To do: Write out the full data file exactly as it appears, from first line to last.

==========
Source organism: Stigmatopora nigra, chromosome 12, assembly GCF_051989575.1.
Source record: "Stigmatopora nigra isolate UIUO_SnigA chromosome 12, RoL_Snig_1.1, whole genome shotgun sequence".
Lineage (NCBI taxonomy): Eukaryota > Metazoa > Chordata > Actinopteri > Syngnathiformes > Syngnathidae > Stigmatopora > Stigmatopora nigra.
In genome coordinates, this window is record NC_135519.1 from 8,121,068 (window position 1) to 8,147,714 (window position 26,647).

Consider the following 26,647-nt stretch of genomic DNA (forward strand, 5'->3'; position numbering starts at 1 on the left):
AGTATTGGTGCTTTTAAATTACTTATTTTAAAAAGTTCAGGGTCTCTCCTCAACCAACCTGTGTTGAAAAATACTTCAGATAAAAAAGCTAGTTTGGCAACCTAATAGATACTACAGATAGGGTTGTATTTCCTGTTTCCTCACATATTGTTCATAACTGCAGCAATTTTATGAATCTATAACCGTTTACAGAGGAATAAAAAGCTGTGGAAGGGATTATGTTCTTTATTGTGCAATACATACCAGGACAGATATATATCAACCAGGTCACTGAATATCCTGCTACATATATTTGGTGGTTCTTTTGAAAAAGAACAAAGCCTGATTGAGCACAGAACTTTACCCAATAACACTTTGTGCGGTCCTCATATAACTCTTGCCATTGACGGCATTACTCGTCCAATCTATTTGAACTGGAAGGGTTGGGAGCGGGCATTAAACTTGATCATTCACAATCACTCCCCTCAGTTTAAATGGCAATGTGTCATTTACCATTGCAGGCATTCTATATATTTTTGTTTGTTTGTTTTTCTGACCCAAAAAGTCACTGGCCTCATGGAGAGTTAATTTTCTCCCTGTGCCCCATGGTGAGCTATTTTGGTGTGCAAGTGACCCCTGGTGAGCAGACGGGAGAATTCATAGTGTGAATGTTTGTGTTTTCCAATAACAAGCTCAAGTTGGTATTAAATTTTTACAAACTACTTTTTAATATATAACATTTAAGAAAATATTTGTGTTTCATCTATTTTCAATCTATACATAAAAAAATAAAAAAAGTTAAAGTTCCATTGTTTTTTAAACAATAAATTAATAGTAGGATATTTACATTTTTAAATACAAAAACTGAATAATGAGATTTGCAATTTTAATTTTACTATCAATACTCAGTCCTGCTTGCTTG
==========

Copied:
Source organism: Stigmatopora nigra, chromosome 12, assembly GCF_051989575.1.
Source record: "Stigmatopora nigra isolate UIUO_SnigA chromosome 12, RoL_Snig_1.1, whole genome shotgun sequence".
Lineage (NCBI taxonomy): Eukaryota > Metazoa > Chordata > Actinopteri > Syngnathiformes > Syngnathidae > Stigmatopora > Stigmatopora nigra.
In genome coordinates, this window is record NC_135519.1 from 8,121,068 (window position 1) to 8,147,714 (window position 26,647).

Consider the following 26,647-nt stretch of genomic DNA (forward strand, 5'->3'; position numbering starts at 1 on the left):
AGTATTGGTGCTTTTAAATTACTTATTTTAAAAAGTTCAGGGTCTCTCCTCAACCAACCTGTGTTGAAAAATACTTCAGATAAAAAAGCTAGTTTGGCAACCTAATAGATACTACAGATAGGGTTGTATTTCCTGTTTCCTCACATATTGTTCATAACTGCAGCAATTTTATGAATCTATAACCGTTTACAGAGGAATAAAAAGCTGTGGAAGGGATTATGTTCTTTATTGTGCAATACATACCAGGACAGATATATATCAACCAGGTCACTGAATATCCTGCTACATATATTTGGTGGTTCTTTTGAAAAAGAACAAAGCCTGATTGAGCACAGAACTTTACCCAATAACACTTTGTGCGGTCCTCATATAACTCTTGCCATTGACGGCATTACTCGTCCAATCTATTTGAACTGGAAGGGTTGGGAGCGGGCATTAAACTTGATCATTCACAATCACTCCCCTCAGTTTAAATGGCAATGTGTCATTTACCATTGCAGGCATTCTATATATTTTTGTTTGTTTGTTTTTCTGACCCAAAAAGTCACTGGCCTCATGGAGAGTTAATTTTCTCCCTGTGCCCCATGGTGAGCTATTTTGGTGTGCAAGTGACCCCTGGTGAGCAGACGGGAGAATTCATAGTGTGAATGTTTGTGTTTTCCAATAACAAGCTCAAGTTGGTATTAAATTTTTACAAACTACTTTTTAATATATAACATTTAAGAAAATATTTGTGTTTCATCTATTTTCAATCTATACATAAAAAAATAAAAAAAGTTAAAGTTCCATTGTTTTTTAAACAATAAATTAATAGTAGGATATTTACATTTTTAAATACAAAAACTGAATAATGAGATTTGCAATTTTAATTTTACTATCAATACTCAGTCCTGCTTGCTTG